Tropical Plants & Flowers in Zone 7


Tropical plants, those that are native to frost-free regions closest to the equator, add an exotic look to gardens, either in containers or when planted as summer annuals. In U.S. Department of Agriculture hardiness zone 7, winter low temperatures drop to 0 to 10 degrees F. annually. The cold winter limits the types of tropical plants that can be grown outdoors year 'round, but some plants do demonstrate an ability to overwinter in their underground roots and rejuvenate in late spring.

Plant Selection

While the long summer growing season in zone 7 allows tropical plants to prosper, the key is choosing tropical plants that meet your garden and design expectations. If you merely want the tropical plant to survive alongside other plants and be killed by the fall frost, your choice of plant is limited only by budget and availability at a plant nursery. There are also several choices for enduring tropicals that act like perennials or shrubs and survive the winter.

Examples of Hardy Plants

While the ability of a tropical plant to survive the winter in zone 7 is also affected by soil types, rainfall, elevation and duration of subfreezing temperatures, several tropical plants are reliably hardy. Palms include needle palm (Rhapidophyllum hystrix), windmill palm (Trachycarpus spp.), dwarf palmetto (Sabal etonia) and jelly palm (Butia capitata) if shielded from cold, dry winter winds. Crinum lilies (Crinum spp.) that are proven to survive chilly winters, such as cultivars "White Prince" and "Infusion," are also worthwhile. Ginger lilies (Hedychium spp.) die back in fall and overwinter underground in their fleshy rhizome roots. Other tropical shrubs that will overwinter and re-sprout in spring are angel trumpets (Brugmansia spp.), canna lilies (Canna spp.), bananas (Musa spp.), candy corn plant (Cuphea micropetala) and purple heart (Tradescantia pallida 'Purpurea'). If winter is dry, many tropical or subtropical succulent plants will overwinter well in zone 7. Examples include some species of prickly pear (Opuntia spp.), beargrass (Nolina spp.) and century plants (Agave spp.).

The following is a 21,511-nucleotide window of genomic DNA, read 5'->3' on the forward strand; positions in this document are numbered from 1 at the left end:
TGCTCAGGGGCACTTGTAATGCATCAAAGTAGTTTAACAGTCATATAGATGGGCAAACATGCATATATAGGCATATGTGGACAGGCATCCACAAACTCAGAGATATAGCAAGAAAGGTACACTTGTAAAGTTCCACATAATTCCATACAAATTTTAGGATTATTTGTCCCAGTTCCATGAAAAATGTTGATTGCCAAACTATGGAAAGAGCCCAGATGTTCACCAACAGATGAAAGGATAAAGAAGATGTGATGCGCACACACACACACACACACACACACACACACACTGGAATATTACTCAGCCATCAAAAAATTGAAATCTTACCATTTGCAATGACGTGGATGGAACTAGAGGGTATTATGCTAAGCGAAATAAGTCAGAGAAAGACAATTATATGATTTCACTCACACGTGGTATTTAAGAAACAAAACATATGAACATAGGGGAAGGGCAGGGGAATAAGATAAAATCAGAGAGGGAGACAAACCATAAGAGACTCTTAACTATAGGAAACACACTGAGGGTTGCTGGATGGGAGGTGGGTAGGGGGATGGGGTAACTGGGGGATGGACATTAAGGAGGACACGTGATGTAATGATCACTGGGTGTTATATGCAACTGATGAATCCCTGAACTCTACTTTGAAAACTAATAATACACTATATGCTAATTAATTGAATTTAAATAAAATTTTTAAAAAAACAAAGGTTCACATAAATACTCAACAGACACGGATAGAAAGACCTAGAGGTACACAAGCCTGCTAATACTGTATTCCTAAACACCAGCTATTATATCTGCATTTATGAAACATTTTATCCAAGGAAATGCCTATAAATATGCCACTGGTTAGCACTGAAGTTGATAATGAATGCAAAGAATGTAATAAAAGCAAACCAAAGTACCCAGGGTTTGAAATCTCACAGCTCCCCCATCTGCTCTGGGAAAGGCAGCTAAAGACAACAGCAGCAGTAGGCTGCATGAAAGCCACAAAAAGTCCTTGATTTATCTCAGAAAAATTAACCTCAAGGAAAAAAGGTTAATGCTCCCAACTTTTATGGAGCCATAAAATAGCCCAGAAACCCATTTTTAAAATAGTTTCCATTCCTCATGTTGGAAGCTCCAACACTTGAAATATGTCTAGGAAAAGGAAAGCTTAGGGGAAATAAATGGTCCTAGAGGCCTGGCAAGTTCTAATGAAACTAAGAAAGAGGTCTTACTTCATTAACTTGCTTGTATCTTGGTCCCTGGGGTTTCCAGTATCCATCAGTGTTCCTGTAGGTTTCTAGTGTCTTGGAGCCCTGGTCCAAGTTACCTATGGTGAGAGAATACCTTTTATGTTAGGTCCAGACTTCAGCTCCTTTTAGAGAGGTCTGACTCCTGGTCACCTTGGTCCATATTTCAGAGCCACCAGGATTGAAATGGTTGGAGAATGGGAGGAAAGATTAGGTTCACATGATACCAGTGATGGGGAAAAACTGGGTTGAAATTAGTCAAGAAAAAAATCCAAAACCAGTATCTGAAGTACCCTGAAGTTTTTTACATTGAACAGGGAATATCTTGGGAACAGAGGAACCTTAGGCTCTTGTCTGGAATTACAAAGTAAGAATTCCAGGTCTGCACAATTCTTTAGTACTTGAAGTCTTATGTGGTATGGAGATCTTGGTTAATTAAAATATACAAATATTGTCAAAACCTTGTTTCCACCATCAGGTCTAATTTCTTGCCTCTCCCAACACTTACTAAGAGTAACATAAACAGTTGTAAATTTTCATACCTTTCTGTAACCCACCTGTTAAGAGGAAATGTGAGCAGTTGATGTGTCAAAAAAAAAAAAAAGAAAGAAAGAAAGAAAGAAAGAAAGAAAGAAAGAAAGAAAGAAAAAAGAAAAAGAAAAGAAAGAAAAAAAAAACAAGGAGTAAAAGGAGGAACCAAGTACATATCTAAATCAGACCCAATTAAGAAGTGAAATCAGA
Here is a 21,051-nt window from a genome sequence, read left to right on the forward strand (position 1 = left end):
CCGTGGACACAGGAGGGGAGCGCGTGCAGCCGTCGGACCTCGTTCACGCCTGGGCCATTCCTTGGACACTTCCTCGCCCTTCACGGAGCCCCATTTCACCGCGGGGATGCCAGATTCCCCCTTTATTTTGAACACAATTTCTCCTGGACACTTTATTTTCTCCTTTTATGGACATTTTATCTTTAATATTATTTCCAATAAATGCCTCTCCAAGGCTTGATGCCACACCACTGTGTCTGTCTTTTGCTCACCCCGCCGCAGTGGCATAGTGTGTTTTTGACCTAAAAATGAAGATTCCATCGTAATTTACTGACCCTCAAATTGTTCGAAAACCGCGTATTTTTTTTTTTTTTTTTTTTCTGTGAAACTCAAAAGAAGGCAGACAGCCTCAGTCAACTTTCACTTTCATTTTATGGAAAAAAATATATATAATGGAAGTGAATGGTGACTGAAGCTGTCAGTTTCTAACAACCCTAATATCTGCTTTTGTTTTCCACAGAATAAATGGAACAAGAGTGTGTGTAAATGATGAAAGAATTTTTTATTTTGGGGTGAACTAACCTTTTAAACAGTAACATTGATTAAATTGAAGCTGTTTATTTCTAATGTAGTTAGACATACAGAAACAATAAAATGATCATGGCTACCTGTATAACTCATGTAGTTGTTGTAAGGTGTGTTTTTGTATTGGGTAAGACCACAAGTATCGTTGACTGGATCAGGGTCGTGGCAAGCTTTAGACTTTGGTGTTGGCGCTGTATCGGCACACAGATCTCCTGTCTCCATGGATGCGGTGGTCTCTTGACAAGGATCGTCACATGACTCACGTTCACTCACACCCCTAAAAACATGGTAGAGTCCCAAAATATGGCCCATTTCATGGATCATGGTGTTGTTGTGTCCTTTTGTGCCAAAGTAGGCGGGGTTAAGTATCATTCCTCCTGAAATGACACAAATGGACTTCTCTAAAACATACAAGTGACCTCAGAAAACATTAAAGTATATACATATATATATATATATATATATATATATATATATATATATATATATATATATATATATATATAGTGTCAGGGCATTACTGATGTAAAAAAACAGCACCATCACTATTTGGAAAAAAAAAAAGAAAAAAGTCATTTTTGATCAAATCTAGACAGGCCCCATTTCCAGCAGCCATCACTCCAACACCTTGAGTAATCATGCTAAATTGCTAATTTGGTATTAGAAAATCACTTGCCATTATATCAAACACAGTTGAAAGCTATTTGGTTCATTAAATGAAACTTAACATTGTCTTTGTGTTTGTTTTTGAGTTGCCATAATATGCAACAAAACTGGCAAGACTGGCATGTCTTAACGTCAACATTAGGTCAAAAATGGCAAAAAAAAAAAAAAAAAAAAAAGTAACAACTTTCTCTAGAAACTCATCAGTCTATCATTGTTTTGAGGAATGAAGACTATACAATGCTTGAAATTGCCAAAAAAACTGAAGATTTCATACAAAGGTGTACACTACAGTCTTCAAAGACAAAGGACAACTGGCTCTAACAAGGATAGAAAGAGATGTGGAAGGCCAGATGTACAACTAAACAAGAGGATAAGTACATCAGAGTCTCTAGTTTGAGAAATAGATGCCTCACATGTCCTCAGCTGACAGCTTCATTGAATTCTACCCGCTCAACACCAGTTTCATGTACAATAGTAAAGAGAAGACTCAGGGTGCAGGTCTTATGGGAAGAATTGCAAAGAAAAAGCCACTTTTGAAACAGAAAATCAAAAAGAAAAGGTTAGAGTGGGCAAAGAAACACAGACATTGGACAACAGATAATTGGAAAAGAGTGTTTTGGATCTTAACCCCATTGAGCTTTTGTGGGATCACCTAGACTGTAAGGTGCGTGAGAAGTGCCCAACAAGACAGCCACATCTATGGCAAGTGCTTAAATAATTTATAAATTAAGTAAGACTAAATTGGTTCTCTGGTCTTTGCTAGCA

Overwintering Indoors

Tropical plants that may be marginally hardy (those that may or may not survive the winter, depending on how cold it gets) can be grown in containers outdoors on the patio in summer and then, once winter comes, brought indoors to a sunny room. In winter, these plants do not need high heat and lots of water but merely to be kept cool and dry and free from cold. Rainforest tropical plants like orchids, ferns and bromeliads need a warmer winter, so keep these more cold-tender plants in the house where temperatures remain around 65 to 75 degrees F. In mid- to late spring, well after the threat of frost passes, these plants may be again brought outdoors.

Using Mulch

Once fall frost kills back leaves and stems of the hardy tropical plants outdoors, placing a thick layer of loose, coarse mulch over the roots or underground bulbs helps insulate them from winter cold. Mulch 4 to 6 inches deep can shield roots from bouts of brutal cold in midwinter just enough to prevent the plant from dying. Once the warmth of spring returns, pull back the mulch to allow the sun to heat the soil.


Contact your county's Cooperative Extension office and speak with the horticulture agent or Master Gardeners well-versed in gardening information. Ask about tropical plants grown successfully in the area, where to obtain them and tips on how to overwinter them. Mail-order catalogs can supply plant materials, but make certain to look at the USDA hardiness zone rating for the plant; some plants may not survive in the chillier winter areas of zone 7, but grow fine where the winter is only 5 degrees F. warmer. Planting tropical plants on the warmer southeastern side of hills or buildings may also provide additional warmth to overwinter some tropical plants. These "warmer pockets" of your garden are known as "microclimates."

Keywords: USDA Zone 7, hardy tropical plants, overwintering tropical plants, cold-hardy palms

About this Author

James Burghardt has written for "The Public Garden," "Docent Educator," nonprofit newsletters and for horticultural databases, becoming a full-time writer in 2008. He's gardened and worked professionally at public and private gardens in Colorado, Florida, Minnesota, New York, North Carolina and Pennsylvania. He has written articles for eHow and GardenGuides.